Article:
Hasbro Drops the “Mister” in Mr. Potato Head

Hasbro Drops the “Mister” in Mr. Potato Head

Anna Pogacnik, Senior Staff Writer

The popular toy company, Hasbro, recently announced their plans to change the name of the beloved “Mr. Potato Head” to a more inclusive expression which will refer to the toy brand simply as “Potato Head”. This came as a shock and somewhat of a disappointment to those who grew up playing with this long admired toy. While it may seem silly, Hasbro actually has very appropriate intentions behind this seemingly drastic name change. Their new concept allows children a greater opportunity to express themselves in a way that doesn’t involve the gendered branding seen in several other toys. The idea is to let kids express their individuality and creativity while playing without the aim of having to dress their potato strictly as a girl or boy. “By offering a toy that exists outside of the binary of male and female, Hasbro is helping kids to simply see toys as toys, which encourages them to be their authentic selves outside of the pressures of traditional gender norms,” stated Rich Ferraro, a representative for the LGBTQ+ advocacy group. 

The unique Mr. Potato Head toys came about in 1952 when a plastic potato foundation wasn’t even supplied. Interestingly, children were to provide a real vegetable potato in order to poke the humorous ears, eyes, nose, and mustache they had purchased through the Hasbro toy company. The toys’ intentions have always been to give children a creative outlet, so why not expand the individuality? This simple change, however, has sparked quite the controversy. HHS senior, Sophia Kimmel, remarks, “I don’t really understand the controversy. Are people seriously offended by a potato???”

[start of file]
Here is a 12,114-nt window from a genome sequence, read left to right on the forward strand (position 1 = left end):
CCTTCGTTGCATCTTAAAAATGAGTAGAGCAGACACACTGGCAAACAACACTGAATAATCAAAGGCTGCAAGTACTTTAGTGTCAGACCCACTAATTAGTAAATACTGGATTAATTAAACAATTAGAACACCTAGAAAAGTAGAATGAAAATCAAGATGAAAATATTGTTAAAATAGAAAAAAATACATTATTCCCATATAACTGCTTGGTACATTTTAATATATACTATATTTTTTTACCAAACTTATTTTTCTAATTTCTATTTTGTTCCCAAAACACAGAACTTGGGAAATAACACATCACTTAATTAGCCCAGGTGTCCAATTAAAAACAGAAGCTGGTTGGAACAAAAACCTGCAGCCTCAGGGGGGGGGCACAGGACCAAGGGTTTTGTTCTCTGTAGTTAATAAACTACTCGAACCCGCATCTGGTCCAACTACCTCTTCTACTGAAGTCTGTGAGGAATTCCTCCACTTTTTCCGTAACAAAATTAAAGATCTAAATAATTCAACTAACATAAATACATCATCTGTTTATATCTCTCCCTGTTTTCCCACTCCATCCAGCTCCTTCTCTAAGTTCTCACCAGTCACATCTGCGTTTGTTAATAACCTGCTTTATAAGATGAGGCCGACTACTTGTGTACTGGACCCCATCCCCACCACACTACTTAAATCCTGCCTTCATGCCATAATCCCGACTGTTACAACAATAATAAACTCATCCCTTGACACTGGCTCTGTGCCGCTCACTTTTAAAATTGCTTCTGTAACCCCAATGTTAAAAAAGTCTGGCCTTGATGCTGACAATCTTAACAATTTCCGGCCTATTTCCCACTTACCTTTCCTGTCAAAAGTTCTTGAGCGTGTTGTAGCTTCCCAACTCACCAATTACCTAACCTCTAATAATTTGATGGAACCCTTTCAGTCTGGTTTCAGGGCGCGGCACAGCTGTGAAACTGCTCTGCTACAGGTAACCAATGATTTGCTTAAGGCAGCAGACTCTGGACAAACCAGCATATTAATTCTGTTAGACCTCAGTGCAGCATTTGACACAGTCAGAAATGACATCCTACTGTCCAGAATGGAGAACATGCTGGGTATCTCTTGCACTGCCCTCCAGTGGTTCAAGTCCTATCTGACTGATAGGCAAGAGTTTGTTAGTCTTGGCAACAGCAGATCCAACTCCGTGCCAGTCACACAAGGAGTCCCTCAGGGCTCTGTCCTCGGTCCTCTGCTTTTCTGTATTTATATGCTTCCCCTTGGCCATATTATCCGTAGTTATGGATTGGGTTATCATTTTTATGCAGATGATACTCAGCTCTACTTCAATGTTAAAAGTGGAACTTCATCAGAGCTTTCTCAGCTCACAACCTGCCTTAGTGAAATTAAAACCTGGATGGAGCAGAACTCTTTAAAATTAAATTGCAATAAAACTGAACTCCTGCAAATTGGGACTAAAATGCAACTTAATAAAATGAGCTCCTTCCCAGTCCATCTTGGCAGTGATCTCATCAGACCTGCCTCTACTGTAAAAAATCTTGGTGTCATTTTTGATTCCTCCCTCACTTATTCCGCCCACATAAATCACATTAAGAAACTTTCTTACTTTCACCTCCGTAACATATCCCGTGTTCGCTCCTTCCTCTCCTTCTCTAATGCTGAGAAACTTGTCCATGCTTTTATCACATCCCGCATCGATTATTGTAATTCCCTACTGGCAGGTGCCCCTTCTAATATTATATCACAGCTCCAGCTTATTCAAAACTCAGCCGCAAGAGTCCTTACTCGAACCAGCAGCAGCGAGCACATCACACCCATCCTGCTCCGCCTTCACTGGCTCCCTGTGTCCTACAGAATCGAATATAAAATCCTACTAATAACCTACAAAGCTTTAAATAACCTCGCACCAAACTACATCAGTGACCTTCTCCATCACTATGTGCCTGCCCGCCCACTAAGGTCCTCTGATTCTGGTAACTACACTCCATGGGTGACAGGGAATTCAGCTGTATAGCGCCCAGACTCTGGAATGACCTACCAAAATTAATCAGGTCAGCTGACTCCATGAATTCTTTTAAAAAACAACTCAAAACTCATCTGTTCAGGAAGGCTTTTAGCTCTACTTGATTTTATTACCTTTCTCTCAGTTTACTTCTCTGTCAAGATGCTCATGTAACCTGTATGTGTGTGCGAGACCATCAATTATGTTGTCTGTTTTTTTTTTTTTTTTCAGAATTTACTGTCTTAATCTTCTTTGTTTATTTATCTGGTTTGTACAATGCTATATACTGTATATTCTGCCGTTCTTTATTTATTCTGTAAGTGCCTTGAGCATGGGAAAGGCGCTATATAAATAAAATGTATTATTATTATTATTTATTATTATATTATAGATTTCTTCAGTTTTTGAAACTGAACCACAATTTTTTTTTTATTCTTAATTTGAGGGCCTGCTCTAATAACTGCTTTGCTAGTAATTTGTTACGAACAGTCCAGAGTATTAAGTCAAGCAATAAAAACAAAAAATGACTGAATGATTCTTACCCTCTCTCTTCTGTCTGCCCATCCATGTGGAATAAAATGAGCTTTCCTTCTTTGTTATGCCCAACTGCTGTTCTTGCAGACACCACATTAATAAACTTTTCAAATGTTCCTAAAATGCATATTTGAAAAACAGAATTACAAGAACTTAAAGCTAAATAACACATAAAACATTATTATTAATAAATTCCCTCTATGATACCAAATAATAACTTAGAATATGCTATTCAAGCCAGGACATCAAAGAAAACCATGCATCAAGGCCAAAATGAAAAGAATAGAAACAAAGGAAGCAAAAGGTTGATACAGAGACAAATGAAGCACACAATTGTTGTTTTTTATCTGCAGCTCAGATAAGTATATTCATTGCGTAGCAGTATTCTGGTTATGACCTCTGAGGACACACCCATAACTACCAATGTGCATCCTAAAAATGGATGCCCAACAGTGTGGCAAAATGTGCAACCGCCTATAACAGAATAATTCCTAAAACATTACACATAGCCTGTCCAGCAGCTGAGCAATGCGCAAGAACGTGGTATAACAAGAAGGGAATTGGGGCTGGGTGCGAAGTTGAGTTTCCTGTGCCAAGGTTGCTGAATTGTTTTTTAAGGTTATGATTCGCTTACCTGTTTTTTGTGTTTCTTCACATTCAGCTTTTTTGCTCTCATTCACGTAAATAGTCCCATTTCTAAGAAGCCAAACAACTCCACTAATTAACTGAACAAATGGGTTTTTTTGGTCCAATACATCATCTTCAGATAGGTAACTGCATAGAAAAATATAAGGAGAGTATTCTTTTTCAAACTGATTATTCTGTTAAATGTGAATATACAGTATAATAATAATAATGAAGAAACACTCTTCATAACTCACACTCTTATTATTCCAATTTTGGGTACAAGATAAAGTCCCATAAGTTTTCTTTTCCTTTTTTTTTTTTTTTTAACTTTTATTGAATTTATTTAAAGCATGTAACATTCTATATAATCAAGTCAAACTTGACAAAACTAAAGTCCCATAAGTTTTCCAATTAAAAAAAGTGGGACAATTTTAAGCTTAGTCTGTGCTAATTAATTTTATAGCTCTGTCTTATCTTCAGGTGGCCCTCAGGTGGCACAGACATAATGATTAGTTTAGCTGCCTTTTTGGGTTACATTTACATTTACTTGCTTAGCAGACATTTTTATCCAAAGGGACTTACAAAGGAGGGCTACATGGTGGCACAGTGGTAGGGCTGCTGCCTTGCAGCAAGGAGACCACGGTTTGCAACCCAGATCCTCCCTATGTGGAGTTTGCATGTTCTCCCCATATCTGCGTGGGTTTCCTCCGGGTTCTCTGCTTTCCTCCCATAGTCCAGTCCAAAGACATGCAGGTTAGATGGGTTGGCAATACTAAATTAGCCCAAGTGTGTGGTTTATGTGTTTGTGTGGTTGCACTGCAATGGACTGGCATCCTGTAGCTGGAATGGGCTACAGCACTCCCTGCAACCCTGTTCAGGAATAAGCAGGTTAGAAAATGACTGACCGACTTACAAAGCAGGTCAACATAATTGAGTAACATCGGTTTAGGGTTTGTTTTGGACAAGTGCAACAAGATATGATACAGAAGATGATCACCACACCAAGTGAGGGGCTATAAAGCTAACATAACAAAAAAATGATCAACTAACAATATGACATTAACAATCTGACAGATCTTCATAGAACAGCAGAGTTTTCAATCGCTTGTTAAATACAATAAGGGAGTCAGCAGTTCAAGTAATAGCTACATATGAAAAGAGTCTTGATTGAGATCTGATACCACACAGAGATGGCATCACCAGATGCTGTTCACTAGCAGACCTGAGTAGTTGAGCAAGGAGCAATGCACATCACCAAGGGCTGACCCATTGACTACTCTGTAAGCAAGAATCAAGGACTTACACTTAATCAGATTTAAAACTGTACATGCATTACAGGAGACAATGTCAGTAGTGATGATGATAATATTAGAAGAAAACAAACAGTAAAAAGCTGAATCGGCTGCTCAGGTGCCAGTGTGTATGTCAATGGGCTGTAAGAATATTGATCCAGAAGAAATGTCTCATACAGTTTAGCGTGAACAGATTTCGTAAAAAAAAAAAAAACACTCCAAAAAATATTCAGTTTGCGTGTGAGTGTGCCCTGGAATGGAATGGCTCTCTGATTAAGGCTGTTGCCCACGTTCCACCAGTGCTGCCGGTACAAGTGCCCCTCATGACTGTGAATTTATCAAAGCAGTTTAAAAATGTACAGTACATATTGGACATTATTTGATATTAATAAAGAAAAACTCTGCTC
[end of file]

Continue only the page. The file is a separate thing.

Despite many rumors, Mr. and Mrs. Potato Head actually won’t be going anywhere. Hasbro later apologized for the confusion in a tweet confirming that they will be changing the brand name to “Potato Head”, but will continue to sell the original Mr. and Mrs. Potato Head characters. The point is to expand the styles and allow kids to create individual personalities for their own potatoes while promoting gender equality and inclusion. “I don’t think potatoes really have a gender, but it is a big name. It’s probably just a publicity stunt because I don’t think they are that popular,” said HHS senior, Isabella Sandberg, when asked her thoughts regarding this topic. Ultimately, it will remain the fun and silly potato toy that many grew up loving with a twist allowing for even more creativity.